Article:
“Man in a hood,” an editor once remarked. “You can’t go wrong with a man in a hood.”
There have been occasional inquiries on this blog about the covers of my books, which I have been classically rubbish at replying to. And while this is my attempt to at least brush the topic down and give it a quiet talking to in a back room, you’ll still find me, I’m afraid, shuffling round the topic of my own covers out of simple good manners.
Let’s talk, therefore, covers, in rather more general terms.
I have no power over my covers. Well, occasionally I’m asked my opinion, and even more occasionally I offer it, but I don’t yet know of a correlation between these events and anything much printed. To be honest, it’s not really my business. Well, it is my business in the sense that I damn well do care how my book is packaged and produced, but in that I am not in fact a graphics designer and wouldn’t know where to even begin in terms of jacket design, it’s really none of my business.
When I first started out, and wrote Mirror Dreams, my editor at the time took me into a file room and showed me some of the pre-jacket proofs that had gone before, mostly, I think, to impress me with how relieved I should be by the final product. “This is my favourite,” he explained, waving it in front of my nose. “It’s the giant alarmed camel that I love.” I nodded and smiled and was indeed, very relieved that the giant alarmed camel under debate had not, in fact, been wrapped lovingly around my camel-free text.
“Oh god,” exclaimed my agent. “They started the series in purple – let’s hope they don’t do the sequel in green.”
“Why green?” I asked, innocent 14-year-old that I was.
“Green is a death colour,” she proclaimed. “Green is the colour of remainders.”
Several years later, when the packaging for the Neon Court came out, I remembered this dire warning. Was that it, then? Was Urban Magic 3 destined for the bargain bookstore simply because its cover was emerald green with a picture of a moody looking man on it? Surely, but surely the moodiness of the afore-mentioned dude on the front would count for something? Surely it’s literary qualities would shine through.
My agent drew in a long, slow breath between her teeth. “Seen worse,” she concluded. “It’s green… but in a good way.”
“Man in a hood,” repeated my favourite ever editor as we sat drinking hot chocolate and eating cake – in the name of literature, naturally. “Glowing swords are bad. Men in hoods are good.”
Well, we at least agreed on fifty percent of that sentiment. Glowing swords are, indeed, bad news, and harken back to a not-so-far-away time when American-style fantasy covers were swamping the UK bookshelves. Hardly a paperback went by without a picture on the front cover of three people – a wizard in white, an elf with a bow and a Hunky Hero with a glowing sword – stood on various different levels of a craggy outpost with a castle framed by lightning in the back, looking wind-swept and moody down at an approaching blackened hoard. It was not fantasy’s finest hour.
If you escaped the elf-in-green look, then there were other glowing-sword traps waiting to happen. Lone heroes in ragged clothes brandishing glowing swords aloft, was quite a popular one. Or, to my immense frustration, heroines wearing far too little in the way of protective clothing doing the same with a wide range of weapons, of which battle-axe was quite popular. Windswept goes well with big hair and swirling cloaks, it seems. In science fiction covers, you had a very similar theme to fantasy, only for ‘glowing sword’ read ‘big gun’ and for ‘elf in green’ read ‘skin-hugging body armour’. Curiously, faces were always quite clearly defined, the features obvious and clearly meant to be someone, which is to my mind a terrible trap in any jacket cover. The last thing you want or need is a cover telling you what your main characters look like, as it takes away all the joy of your own imagination – not least because the cover will frequently get it wrong. Dark-haired characters will come out blond; weedy nerds will end up staring out from the front cover with a strong-jawed look of manly determination, and before you know it, there’s letters to the editor and earnest discussions of How To Package Better, and no one wants that.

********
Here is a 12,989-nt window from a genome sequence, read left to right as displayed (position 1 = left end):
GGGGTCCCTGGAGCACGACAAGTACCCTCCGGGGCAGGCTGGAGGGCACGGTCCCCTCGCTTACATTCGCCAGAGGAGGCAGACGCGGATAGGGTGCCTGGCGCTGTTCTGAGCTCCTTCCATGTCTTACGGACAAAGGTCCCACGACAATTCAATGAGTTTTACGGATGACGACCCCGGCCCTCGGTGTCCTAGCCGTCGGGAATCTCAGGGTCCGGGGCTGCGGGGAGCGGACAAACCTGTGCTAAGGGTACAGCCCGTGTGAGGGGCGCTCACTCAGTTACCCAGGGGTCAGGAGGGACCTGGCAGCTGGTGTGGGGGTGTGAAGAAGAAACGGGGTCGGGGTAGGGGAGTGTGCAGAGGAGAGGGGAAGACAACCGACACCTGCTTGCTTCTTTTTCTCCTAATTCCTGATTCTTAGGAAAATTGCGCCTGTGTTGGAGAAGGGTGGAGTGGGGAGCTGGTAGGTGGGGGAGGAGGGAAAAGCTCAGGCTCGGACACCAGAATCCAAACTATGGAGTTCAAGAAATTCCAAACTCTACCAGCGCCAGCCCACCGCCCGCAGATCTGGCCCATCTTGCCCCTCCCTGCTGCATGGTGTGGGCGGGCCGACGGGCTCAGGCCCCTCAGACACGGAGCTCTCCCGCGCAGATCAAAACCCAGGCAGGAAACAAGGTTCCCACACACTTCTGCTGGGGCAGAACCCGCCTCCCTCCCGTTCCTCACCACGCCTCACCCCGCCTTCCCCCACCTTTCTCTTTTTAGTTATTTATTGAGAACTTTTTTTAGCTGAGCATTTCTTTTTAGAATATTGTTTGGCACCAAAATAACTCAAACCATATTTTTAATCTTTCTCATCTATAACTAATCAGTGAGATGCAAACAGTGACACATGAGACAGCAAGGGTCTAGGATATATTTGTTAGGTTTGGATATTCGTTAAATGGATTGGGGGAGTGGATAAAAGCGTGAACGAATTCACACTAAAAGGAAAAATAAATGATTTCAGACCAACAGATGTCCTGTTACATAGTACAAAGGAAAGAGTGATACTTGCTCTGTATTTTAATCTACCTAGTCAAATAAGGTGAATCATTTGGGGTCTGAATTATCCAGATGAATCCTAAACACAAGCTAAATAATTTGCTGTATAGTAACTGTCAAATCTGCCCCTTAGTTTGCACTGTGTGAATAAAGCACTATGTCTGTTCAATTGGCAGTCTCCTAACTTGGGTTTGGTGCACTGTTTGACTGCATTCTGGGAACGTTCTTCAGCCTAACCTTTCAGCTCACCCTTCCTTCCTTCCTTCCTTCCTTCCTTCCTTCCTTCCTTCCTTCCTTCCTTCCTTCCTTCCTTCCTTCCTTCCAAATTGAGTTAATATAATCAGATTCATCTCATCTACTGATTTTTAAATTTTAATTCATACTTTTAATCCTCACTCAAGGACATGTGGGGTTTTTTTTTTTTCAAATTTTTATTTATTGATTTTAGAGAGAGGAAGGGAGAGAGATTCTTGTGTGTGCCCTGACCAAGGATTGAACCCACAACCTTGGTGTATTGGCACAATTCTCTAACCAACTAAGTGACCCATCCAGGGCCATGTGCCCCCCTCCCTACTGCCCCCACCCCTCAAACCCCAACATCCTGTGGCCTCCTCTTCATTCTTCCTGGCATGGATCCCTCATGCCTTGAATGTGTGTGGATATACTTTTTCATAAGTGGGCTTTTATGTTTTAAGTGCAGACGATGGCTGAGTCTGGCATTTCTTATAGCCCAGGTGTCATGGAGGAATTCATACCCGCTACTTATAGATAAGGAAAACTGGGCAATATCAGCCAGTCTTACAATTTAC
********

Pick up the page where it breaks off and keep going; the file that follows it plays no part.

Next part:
Then at the opposite end of the spectrum, you have entirely interpretive covers, which attempt to tell you nothing about the story at all and go for sheer striking visual impact. For anyone who’s been watching for a while, Iain M. Banks’ covers are an interesting example of the species. From quite defined visual images in the past, they’ve now been adapted to vaguer, almost hallucinatory images, though still keeping the very strong colours of the previous proofs. I personally think it’s quite a clever look, though the danger is, of course, you end up with a cover that has so little to do with the text inside that it loses the point entirely.
All of which brings us back to where we began – men in hoods.
“They’re great,” exclaimed the editor. “They’re vague, they’re distant, you can’t see faces but you know they’re looking moody. They’re mysterious, they’ve got big staffs and swirling cloaks, you can put them on any background you like, they scream tortured heroism without giving away the colour of their hair – men in hoods are the way to go.”
“Yes, but isn’t there a danger they’re the new glowing-sword-cliche?”
“Sometimes cliche is good!” she exclaimed. “Sometimes cliche is reassurance. It says ‘this is what you’re getting so enjoy’.”
I hemmed and hummed and sucked in my lower lip. For all I can see the appeal, I have not yet had the privilege of a man in a hood staring out from the front cover of any of my books. And to be honest… I rather hope I won’t for a long, long time…